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I/O MULTIPLIERS

(http://faculty.washington.edu/krumme/systems/multp.html)


Supporting Pages:

Gross Output
Multiplier
Income Coefficient
(Type A & B Multipliers)
Income Multiplier
Type I & II Multipliers
Direct & Indirect Effects
Type I and Type A Multipliers
Mjx =
n
S
i=1
bij
MjA =
n
S
i=1
vibij
MjI =
n
S
i=1
vibij
---
vj
Direct, Indirect & Induced Effects
Type II and Type B Multipliers
M'jx =
n
S
i=1
b'ij
MjB =
n+1
S
i=1
vib'ij
MjII =
n+1
S
i=1
vib'ij
---
vj


Employment Multiplier
Direct & Indirect Effects
Type I Multiplier
ME =
n
S
i=1
eibij
---
ej
Direct, Indirect & Induced Effects
Type II Multiplier
M'E =
n+1
S
i=1
eib'ij
---
ej


M = Multiplier

bij = Leontief coefficient identifying the direct and indirect (inter-industry) effects on the demand for the output of industry i as a result of changes in the demand (and thereby the input requirements) of industry j.

b'ij = Leontief coefficient identifying the direct, indirect (inter-industry) and induced (by household expenditures) effects on the demand for the output of industry i as a result of changes in the demand (and thereby the input requirements) of industry j.

vi or j = value added (mainly including labor incomes) of industry i (or j) per $1 of total inputs (or output/sales) of that industry. Often used as the quasi labor coefficient in the direct coefficient table.

i = the supplying industry

j = the receiving industry

e = Employment per $1 of total inputs or output/sales


Misunderstandings, Misconceptions, Caveats, and Limitations of Multipliers:

  1. "Large multipliers" are NOT the same as "large multiplier impacts". The impacts or effects depend on BOTH the size of the multiplier and the magnitude of the "exogenous" stimulus by which the multiplier is multiplied. Thus, given multiplier effects can be alternatively the result of
    1. large multipliers associated with minimal "exports" or
    2. small multipliers and substantial exports.

  2. Multipliers can be expressed in many different forms, both for whole regions and for individual industries. Modeling specifications which affect the multiplier include:
    • the range of effects which are permitted ("endogenized") by the model, over
      1. space (size of region etc.)
      2. time (short- vs. long-run effects)
      3. "structural inclusion" or "scope" of the multiplier (i.e. which linkages to which components of the economy have been included, e.g. have households ("induced" effects) or local government activities been made part of the model?)
    • the variable considered (e.g. income or employment)
    • the denominator unit of the multiplier ratio: What is created per unit of what? Total jobs created per export job will be smaller than total jobs created per million dollars of exports

  3. Multipliers developed for a region or an industry within a region are representing the region or industry as a whole but not individual sub-regions or establishhments with an industry.

  4. Multiplier effects are based on assumptions about the availability of un- or under-utilized resources and people to accomodate the effects (migration, unemployment etc.). Since many resources are already utilized in a full-employment economy, multiplier effects tend to ignore or mask (negative) displacement effects. Thus, positive multiplier effects will -- presumably in a highly differentiated way -- include hidden opportunity costs and substitution effects.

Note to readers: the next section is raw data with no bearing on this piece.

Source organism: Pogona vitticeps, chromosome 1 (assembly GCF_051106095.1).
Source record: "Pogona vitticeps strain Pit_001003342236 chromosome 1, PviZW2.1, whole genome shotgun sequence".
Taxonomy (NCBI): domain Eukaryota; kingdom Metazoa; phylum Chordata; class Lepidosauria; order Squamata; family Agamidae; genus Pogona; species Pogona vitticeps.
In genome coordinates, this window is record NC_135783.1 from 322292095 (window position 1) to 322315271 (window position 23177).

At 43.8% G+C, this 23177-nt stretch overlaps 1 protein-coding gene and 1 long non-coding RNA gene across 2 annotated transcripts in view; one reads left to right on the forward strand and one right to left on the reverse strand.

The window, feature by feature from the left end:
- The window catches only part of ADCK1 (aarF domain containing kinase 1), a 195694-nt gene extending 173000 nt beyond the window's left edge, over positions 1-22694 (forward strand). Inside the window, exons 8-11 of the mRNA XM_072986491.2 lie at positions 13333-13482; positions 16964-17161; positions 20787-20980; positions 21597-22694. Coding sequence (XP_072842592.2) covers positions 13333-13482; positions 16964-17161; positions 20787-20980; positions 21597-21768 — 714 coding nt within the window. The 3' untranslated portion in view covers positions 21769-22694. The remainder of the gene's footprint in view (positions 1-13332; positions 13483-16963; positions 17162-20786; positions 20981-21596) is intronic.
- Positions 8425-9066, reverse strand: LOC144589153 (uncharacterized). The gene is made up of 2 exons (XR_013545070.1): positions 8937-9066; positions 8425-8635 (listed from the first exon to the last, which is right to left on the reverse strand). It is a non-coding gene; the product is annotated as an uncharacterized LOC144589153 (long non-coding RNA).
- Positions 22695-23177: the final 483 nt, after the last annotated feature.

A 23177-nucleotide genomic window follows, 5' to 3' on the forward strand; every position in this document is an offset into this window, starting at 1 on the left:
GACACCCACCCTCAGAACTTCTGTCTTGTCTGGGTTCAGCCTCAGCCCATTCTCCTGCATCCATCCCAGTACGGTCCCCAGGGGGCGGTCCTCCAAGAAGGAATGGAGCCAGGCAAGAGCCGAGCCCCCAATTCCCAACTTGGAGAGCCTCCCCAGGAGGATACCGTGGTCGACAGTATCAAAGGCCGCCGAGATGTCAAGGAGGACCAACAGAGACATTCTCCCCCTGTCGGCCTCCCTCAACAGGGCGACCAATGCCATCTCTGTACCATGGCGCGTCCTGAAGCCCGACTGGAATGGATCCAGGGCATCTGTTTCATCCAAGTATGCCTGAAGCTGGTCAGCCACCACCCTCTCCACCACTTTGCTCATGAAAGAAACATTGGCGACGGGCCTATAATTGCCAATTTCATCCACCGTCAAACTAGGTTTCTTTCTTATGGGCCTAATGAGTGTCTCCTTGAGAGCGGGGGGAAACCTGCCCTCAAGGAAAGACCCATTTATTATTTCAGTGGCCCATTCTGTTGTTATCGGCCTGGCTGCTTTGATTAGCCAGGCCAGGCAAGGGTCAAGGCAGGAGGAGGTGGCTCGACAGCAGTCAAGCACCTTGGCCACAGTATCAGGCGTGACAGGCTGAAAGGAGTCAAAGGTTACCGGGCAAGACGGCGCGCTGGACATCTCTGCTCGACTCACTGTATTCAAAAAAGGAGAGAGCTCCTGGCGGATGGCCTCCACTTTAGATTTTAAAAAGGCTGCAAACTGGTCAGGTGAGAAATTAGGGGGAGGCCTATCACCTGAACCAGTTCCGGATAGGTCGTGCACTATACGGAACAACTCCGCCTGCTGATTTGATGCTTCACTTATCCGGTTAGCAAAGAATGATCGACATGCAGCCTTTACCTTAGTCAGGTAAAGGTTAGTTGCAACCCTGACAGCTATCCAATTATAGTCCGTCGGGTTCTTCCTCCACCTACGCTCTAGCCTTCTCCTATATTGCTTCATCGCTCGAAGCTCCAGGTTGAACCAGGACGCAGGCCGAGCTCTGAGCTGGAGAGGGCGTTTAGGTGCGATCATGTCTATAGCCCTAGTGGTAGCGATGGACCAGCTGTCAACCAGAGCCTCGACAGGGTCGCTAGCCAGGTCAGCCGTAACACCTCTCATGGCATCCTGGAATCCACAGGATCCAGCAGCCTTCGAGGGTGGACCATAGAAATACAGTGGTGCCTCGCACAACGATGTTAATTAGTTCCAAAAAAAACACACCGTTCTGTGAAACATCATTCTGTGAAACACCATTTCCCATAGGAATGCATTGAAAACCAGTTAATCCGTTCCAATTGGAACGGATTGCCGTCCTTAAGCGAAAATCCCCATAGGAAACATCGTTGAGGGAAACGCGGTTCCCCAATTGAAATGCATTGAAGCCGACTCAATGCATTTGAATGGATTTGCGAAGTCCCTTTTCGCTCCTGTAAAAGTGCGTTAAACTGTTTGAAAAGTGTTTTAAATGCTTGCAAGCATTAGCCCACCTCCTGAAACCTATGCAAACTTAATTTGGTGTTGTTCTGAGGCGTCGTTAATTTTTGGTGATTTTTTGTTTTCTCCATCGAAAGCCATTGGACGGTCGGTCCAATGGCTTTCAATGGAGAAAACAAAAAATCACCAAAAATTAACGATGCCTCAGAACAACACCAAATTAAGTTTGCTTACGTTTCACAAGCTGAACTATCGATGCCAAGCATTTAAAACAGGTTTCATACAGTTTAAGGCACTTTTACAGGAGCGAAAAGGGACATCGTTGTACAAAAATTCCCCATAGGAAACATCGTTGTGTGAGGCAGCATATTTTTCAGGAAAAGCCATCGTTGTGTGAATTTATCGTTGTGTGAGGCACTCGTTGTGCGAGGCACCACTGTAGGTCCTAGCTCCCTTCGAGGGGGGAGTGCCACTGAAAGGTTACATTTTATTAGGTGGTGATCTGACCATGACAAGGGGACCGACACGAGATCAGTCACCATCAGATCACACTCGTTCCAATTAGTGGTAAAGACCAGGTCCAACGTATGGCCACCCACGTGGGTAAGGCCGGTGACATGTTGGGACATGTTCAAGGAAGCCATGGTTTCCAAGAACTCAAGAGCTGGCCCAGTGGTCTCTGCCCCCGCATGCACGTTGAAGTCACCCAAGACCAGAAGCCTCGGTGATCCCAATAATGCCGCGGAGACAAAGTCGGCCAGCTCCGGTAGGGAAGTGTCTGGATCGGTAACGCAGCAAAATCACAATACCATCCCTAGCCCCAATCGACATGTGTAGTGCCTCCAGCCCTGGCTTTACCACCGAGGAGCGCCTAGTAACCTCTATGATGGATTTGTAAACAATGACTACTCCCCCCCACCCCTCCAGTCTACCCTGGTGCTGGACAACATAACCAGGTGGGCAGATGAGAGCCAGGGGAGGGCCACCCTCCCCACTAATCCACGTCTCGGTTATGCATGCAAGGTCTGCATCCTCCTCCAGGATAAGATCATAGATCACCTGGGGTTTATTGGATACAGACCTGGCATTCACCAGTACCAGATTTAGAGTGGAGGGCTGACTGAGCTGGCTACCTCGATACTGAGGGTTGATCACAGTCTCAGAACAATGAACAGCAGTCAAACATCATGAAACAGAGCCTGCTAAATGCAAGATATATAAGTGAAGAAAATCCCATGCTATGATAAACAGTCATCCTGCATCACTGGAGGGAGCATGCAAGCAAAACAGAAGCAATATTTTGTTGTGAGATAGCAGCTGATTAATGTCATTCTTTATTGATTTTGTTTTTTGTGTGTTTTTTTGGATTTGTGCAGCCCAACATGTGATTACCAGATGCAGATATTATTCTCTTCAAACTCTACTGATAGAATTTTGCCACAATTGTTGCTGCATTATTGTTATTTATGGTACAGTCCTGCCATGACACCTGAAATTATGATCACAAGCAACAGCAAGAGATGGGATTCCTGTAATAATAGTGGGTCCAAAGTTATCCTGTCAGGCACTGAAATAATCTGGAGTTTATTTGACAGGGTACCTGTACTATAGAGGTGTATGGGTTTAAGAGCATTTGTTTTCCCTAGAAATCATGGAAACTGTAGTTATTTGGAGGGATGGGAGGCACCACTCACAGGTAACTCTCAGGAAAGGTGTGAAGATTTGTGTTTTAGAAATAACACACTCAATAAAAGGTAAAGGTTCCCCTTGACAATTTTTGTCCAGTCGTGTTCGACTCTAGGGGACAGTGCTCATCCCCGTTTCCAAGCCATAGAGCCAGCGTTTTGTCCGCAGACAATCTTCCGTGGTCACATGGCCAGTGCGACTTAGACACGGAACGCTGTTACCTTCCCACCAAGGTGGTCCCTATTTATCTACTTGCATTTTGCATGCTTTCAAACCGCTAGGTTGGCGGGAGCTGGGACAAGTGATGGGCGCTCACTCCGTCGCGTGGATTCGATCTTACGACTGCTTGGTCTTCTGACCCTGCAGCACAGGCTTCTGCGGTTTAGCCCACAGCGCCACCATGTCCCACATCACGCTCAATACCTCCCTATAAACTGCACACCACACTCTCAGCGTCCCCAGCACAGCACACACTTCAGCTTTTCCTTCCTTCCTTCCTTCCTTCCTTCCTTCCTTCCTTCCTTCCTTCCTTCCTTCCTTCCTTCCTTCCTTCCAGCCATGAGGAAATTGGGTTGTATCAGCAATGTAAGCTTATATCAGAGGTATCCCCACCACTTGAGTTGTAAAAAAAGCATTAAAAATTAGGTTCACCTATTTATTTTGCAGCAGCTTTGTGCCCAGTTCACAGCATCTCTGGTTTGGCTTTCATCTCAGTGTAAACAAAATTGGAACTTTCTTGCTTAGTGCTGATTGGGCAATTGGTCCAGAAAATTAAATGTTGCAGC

5. What applies to production (above) also applies to consumption. Household money spent on Mariner Baseball ticket and hot dogs enhances the appearance of baseball's economic impact on Seattle but is presumably not spent on other consumption goods or services with a higher or lower local impact.

  6. Empirically derived multipliers represent the period for which the underlying relationships have been quantified. Such relationships do not just change ("structurally") over the long-haul but are sensitive to cyclical variations. Particular reference should be made to the tendency that during boom periods (when the region may run out of local resources) multipliers tend to decrease, while spatial efficiencies and local loyalties may enhance the multiplier during downturns.

  7. Multiplier effects are not necessarily occurring after the specified exogenous stimulus. Thus, in addition to the difference between short- and long-run multipliers, one may have to consider that multiplier-related behaviors can be based on expectations and may thus occur in advance of the actual stimulus. In general, moving the (comparative-) static multiplier concept into a (e.g. forecasting) context where time is more explicitly considered can be tricky. (Based on a variety of sources; see: I/O Bibliography)


    Stability of Input-Output Derived Coefficients & Multipliers:

    Potential Causes for Changes of Multipliers over Time:

    1. Technological change (affecting the technical facets of regional coefficients)

    2. Increasing (or decreasing) benefits from scale of production ("scale economies")

    3. Variations in product mix (within industrial sectors) including entirely new products (or loss of products); same applies to the coming and going of entire branches of industries or sectors.

    4. Relative price changes (as such; given that coefficients have a monetary foundation)

    5. Input substitutions (in response, e.g. to price changes or technological change)

    6. Changes in trade patterns (affecting the "regional" in regional input coefficients; including import "substitution" and "outsourcing" beyond regional boundaries)

    Source and suggested further reading: Conway (1977)


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